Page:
Actuaries become “Death Care” allies

 

 

Breaking the taboo of “End-of-Life” planning can only be a help for funeral services and other death care companies.  Funeral directors, funeral homes,  and cemeteries with progressive sales force techniques have known for a long time that getting one to talk about their mortality is what gets those consumers to eventually enter into preneed types of arrangements.

 

However, if you cannot get potential consumer clients to talk about their eventual mortality it is really difficult to get them to plan for it.

 

This article from The Actuary magazine entitled “The Sense of an Ending” explains, among other things that “Mortality trends are inherently dynamic and predicting them is tricky, especially in the face of unprecedented incidents such as the Covid pandemic. During that event, insurers adopted pandemic risk models as the counterpart of catastrophe models in the general insurance world. . . “

 

The article goes on to say, “Better pandemic risk modelling could lead to more accurate reserves (for insurance companies) in such situations.”

 

Those thoughts bring us to a point where not only do death care professionals want to get preneed insurance into the hands of their potential future clientele, but so do the insurance companies . . . simply in order to have more policies that tend to lead to more reserves.

 

The article then points out that “the most significant advantage of breaking the taboo around death is the promotion of end-of-life planning. Emphasising the financial benefits and peace of mind that come with proper planning can encourage people to address these crucial matters in a proactive manner.”

 

The article finishes by stating (the emphasis is mine), “The actuarial profession is undergoing a transformative phase, characterised by an increased willingness among the public to confront mortality. By embracing diversity, leveraging technology, considering behavioural economics and factoring in environmental and ethical considerations, actuaries are revolutionising life modelling assumptions. That will not only lead to more accurate predictions but also ensure that insurance products are tailored to meet the evolving needs of a diverse and dynamic global population.”

 

Tom Anderson
Funeral Director Daily

Funeral Director Daily take:  I think we have some great preneed companies in America. . . . .However, I think that maybe we don’t think outside the box or look into how these companies can grow even better in conjunction with helping America’s funeral homes prosper. . . .

 

From my point of view, preneed is not only for the 55-and over generation, nor should it simply be for the cost of death care services.  I think the pandemic has changed all of that thinking and has not only made the over 55 age group think about their mortality, but has created a whole new set of younger people thinking about their mortality.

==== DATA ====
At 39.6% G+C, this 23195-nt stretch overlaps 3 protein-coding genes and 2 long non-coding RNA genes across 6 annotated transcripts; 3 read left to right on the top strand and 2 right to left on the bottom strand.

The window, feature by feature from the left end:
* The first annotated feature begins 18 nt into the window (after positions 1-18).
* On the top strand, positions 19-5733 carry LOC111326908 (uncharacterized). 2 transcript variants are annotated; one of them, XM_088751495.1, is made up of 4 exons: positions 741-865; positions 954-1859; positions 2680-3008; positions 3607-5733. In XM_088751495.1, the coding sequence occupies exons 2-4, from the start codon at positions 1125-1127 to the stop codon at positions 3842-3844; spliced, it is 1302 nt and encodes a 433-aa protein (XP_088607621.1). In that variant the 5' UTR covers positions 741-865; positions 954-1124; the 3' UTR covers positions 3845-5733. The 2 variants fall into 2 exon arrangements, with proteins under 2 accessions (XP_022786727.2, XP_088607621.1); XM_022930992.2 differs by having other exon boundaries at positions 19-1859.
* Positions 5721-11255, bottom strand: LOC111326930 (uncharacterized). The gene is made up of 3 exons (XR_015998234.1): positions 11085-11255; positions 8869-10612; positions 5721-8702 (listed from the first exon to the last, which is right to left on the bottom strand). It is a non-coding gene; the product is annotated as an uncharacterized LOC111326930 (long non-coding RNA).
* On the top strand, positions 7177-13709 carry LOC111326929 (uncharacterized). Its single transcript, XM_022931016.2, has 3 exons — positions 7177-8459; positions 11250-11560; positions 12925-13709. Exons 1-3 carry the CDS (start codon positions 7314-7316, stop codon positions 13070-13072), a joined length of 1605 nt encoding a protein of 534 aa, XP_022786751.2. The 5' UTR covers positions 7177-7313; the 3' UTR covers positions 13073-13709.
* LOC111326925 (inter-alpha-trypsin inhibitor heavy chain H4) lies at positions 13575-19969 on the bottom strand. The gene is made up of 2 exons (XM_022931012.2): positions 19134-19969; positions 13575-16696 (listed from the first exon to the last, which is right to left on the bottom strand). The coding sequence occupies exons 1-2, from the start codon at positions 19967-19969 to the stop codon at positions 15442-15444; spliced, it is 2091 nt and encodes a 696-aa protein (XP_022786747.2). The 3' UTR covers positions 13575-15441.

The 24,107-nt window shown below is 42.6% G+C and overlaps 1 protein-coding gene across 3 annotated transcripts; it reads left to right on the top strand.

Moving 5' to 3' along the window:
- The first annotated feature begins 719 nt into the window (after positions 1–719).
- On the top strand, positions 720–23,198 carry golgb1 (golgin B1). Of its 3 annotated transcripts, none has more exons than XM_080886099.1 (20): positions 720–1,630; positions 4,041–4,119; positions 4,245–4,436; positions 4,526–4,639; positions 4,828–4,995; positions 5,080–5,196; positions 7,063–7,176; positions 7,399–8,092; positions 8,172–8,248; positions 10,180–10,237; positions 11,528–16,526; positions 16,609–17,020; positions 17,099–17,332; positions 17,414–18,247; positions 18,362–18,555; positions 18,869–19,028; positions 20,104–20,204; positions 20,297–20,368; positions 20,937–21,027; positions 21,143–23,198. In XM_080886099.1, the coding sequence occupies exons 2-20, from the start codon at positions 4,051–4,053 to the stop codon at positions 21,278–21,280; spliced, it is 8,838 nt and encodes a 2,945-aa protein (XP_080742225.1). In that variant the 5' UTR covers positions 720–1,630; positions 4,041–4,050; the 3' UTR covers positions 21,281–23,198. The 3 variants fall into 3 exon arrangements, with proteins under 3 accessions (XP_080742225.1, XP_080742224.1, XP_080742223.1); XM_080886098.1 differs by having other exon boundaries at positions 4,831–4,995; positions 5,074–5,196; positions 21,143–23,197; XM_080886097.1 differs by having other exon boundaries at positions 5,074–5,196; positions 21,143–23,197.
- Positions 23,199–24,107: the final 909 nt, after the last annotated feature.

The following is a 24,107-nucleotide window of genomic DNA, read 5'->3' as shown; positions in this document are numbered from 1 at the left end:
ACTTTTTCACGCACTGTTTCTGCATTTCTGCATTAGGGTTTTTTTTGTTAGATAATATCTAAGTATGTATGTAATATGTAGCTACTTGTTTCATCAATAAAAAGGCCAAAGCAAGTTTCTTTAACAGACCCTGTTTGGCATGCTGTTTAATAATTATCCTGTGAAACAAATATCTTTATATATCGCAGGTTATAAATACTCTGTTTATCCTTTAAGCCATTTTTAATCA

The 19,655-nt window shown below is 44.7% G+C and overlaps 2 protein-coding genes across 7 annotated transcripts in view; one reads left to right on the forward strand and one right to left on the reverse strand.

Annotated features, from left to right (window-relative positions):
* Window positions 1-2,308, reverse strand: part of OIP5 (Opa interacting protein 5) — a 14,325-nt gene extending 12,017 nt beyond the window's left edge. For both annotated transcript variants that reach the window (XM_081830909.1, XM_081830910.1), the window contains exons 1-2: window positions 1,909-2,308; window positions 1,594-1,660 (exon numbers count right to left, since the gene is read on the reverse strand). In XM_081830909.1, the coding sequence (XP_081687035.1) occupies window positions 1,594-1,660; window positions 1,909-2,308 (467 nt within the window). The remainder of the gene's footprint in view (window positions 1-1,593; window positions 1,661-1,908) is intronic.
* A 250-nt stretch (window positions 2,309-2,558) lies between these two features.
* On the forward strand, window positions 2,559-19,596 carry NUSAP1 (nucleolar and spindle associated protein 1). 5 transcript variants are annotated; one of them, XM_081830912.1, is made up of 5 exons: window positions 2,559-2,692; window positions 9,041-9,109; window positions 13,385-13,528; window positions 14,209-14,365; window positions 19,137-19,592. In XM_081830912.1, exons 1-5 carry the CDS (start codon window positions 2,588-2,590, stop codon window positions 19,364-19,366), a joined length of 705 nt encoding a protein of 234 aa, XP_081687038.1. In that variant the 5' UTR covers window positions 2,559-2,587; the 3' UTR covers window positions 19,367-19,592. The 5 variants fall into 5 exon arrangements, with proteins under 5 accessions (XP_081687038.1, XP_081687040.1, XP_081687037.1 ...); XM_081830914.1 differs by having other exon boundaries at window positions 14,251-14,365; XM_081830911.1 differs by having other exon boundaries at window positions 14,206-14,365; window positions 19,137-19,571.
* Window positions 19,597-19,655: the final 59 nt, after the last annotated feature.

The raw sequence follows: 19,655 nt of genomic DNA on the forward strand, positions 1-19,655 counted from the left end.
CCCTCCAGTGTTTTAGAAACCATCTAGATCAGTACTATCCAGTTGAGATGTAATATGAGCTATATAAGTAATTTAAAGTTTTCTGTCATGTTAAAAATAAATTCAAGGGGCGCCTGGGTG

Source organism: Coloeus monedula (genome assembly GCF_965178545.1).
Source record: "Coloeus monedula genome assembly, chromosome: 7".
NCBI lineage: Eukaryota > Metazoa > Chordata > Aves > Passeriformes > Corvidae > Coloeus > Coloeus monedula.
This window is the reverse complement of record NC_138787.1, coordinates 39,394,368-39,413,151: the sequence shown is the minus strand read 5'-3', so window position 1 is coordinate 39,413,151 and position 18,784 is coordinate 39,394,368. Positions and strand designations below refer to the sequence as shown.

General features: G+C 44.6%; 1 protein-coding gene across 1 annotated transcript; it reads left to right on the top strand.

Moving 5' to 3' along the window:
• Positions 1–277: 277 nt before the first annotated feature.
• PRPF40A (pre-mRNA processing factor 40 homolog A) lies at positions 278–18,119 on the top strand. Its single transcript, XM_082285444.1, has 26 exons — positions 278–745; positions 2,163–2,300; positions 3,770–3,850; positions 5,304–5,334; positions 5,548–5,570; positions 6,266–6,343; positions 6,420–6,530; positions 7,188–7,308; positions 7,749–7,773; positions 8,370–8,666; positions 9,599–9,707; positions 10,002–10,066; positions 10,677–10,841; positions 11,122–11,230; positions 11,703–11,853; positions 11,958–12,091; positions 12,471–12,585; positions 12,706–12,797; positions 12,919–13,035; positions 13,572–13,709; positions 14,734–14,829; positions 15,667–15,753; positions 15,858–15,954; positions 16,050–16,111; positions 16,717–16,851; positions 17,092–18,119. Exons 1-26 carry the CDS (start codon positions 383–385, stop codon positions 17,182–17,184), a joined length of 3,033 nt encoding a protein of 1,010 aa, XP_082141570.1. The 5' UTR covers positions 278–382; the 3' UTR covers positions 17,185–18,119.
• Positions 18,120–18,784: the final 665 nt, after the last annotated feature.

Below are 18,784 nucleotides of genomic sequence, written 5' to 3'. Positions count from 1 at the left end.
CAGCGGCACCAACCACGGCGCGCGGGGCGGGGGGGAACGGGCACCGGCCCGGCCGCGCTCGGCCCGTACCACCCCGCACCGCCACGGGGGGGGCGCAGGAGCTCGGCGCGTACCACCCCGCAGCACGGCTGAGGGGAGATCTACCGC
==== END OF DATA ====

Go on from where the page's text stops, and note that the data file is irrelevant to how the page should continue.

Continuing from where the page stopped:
There is a company in Great Britain that I have written about before, Dead Happy.  Dead Happy is a life insurance company that helps individuals fund their “Death Wish”. . . . . and, what might that “Death Wish” be?

 

That “Death Wish” could fund one’s funeral costs or the costs of a celebration of life upon one’s death.  But, it could also additionally fund something that someone feels is significant in their life and wants to give a financial boost to  — such as a donation to your favorite charity, or some future tuition money for a niece or nephew.  The list is endless. . . .

 

What funding of a “Death Wish” does do is create a larger death benefit that, more than likely, increases the premium of the policy which in turn allows for more profits for the insurer over time. . . and also for the funeral home preneed sales representative.  In essence, those revenues could greatly enhance a funeral home’s bottom line.

 

How can this be done? . . . . One thought is turning to the ages between 30 and 55 — those that have dreams of enhancing others lives but cannot afford to do so with their present income.  Maybe a 10-year payment term on a whole-life policy could provide this “Death Wish” charity opportunity to someone who does not see that type of philanthropy possible in their immediate future.

 

I don’t know — this is outside the box, but I think young people have been changed because of the pandemic experience.  I think they realize mortality is eventual and many might be open to this type of “End-of-Life” planning at earlier and earlier ages.

 

The actuaries tell us that there is an increased willingness from the public to confront mortality and products need to be tailored to meet the evolving needs of our population. . . . .Who better than funeral homes and their insurance partners to deliver this possiblity to the consumer public?

 

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